hacked

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Via: Independent
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Between threats from Anonymous and a new crackdown from Twitter, ISIS is having a tough time reaching out and recruiting new psychopaths online.

To circumvent the censorship, the Islamic militant group has reportedly created its own social network called “Khelafabook.”

The Facebook clone claims it is independent and not actually sponsored by ISIS (even though it has ISIS logos all over its homepage). It says its goal is to show the world that they don’t only “live in caves” and “carry guns,” and they vow to “will rule the world by Allah’s permission.”

Khelafabook was set up by a man in Mosul, Iraq, according to The Independent, and is hosted in Egypt. There’s also an associated Twitter account which is linked to from the site.

The site first popped up last week, but has already been taken offline “to protect the info and details of its members,” according to a message on the page.

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After it was taken down, Twitter accounts associated with Anonymous appeared to claim responsibility, as Vocativ points out.

For the the time being they’ll have to look elsewhere to share their terrorist pancake recipes.

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Via: Deadspin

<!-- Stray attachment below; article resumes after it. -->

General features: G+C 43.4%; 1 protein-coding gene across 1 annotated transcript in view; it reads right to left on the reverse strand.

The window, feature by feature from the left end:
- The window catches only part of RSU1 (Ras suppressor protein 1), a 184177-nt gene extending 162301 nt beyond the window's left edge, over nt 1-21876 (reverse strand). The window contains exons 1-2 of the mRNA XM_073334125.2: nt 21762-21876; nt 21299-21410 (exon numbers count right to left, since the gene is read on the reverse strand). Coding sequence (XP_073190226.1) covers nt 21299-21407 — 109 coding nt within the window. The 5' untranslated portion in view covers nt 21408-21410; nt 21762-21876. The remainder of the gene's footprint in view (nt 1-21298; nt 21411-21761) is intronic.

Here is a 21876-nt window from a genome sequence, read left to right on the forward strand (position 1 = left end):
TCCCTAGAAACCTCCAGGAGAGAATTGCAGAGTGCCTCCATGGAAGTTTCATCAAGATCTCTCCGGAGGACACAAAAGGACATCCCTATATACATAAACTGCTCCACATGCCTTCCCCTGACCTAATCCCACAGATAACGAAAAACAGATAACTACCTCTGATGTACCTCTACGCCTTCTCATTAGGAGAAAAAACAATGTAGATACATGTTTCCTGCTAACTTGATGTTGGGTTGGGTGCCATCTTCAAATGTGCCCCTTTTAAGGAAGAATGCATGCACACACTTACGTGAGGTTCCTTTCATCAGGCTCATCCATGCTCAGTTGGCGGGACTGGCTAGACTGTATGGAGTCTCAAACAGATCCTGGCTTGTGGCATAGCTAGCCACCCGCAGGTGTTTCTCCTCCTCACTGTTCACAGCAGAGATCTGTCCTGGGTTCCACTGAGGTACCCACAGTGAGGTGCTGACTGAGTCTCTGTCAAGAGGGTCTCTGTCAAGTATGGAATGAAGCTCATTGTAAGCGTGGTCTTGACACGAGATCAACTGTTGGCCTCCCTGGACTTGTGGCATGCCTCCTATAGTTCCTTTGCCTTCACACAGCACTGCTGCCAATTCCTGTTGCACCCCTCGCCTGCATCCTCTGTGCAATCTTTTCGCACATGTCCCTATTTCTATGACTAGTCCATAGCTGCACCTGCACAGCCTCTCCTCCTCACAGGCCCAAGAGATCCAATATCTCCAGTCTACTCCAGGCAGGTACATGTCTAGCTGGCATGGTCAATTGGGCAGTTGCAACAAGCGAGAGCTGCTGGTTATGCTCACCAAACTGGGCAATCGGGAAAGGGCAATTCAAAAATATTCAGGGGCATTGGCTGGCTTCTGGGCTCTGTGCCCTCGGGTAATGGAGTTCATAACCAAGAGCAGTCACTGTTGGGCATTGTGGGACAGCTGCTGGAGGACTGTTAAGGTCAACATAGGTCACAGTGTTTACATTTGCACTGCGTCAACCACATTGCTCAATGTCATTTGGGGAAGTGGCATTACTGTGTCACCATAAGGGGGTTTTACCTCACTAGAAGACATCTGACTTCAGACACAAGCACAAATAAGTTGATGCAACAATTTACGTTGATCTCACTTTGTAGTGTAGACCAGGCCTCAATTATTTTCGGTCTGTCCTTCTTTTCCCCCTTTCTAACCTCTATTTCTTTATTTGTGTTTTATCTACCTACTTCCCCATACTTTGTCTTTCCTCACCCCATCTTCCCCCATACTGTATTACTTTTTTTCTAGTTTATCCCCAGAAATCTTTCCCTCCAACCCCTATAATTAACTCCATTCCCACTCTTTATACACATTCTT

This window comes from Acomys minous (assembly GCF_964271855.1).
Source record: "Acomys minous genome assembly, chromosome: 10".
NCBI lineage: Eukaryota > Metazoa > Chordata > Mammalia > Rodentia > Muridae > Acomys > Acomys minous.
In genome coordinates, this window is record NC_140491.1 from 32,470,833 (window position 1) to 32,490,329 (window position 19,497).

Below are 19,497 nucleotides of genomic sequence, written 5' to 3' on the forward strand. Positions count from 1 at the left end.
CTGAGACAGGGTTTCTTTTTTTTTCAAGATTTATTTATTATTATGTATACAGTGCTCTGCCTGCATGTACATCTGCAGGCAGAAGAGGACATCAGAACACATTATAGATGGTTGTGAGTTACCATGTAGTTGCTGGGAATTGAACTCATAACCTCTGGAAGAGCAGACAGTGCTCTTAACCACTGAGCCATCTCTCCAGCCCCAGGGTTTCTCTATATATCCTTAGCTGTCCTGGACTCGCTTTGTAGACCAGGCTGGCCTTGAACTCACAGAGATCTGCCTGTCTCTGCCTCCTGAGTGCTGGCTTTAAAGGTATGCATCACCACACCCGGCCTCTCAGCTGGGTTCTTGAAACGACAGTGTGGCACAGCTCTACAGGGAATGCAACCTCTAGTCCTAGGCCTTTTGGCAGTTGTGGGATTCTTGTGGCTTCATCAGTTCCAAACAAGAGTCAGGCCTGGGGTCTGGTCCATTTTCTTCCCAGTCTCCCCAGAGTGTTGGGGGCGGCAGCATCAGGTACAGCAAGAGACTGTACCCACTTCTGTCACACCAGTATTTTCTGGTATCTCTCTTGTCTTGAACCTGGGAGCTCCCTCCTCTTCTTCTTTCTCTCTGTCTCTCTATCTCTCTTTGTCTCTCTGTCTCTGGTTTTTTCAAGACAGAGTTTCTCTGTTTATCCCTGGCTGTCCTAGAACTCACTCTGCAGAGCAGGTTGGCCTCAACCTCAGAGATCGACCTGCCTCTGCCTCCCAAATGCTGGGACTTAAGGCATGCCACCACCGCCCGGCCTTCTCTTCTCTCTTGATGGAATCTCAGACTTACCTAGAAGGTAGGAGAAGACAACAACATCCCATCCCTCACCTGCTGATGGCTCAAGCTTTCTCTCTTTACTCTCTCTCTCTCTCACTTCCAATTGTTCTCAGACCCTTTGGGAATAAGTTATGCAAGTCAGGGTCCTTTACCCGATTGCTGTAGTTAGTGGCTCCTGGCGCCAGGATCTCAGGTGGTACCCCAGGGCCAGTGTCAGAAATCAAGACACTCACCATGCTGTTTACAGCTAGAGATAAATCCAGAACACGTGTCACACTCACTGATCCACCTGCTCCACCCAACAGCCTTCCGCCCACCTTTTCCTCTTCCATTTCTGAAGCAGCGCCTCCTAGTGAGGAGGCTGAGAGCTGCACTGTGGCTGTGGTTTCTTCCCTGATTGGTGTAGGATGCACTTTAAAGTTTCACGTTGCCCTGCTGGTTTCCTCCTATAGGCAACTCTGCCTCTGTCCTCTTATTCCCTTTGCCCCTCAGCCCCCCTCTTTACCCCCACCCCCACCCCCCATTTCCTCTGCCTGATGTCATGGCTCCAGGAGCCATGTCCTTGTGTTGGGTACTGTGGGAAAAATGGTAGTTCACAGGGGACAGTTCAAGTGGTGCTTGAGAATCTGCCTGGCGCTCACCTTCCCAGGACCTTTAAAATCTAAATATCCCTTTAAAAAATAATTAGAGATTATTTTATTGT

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Last night, a hacker found his or her way into the social media accounts of at least nine different Major League Baseball Teams, posting status updates and tweets that ranged from the crude to the (admittedly) hilarious. Curse you, illegal criminal of cyberspace, for making me laugh!

All teams have since deleted the offending posts. The Chicago Cubs even followed up with the tweet: "For the record, the #Cubs are big fans of Bill Murray. #NotHacked."

The hacker is still at large (watch out, NHL!)

Update: Deadspin reports that the MLB Facebook and Twitter accounts were not hacked, but were instead at the mercy of a rogue employee working for the "Advanced Media" arm of the MLB (which collectively manages all its teams' online presence).

The posts may have been an inside joke and not meant for public eyes, but Deadspin also notes that employees working for the social media arm of the MLB are grievously underpaid.

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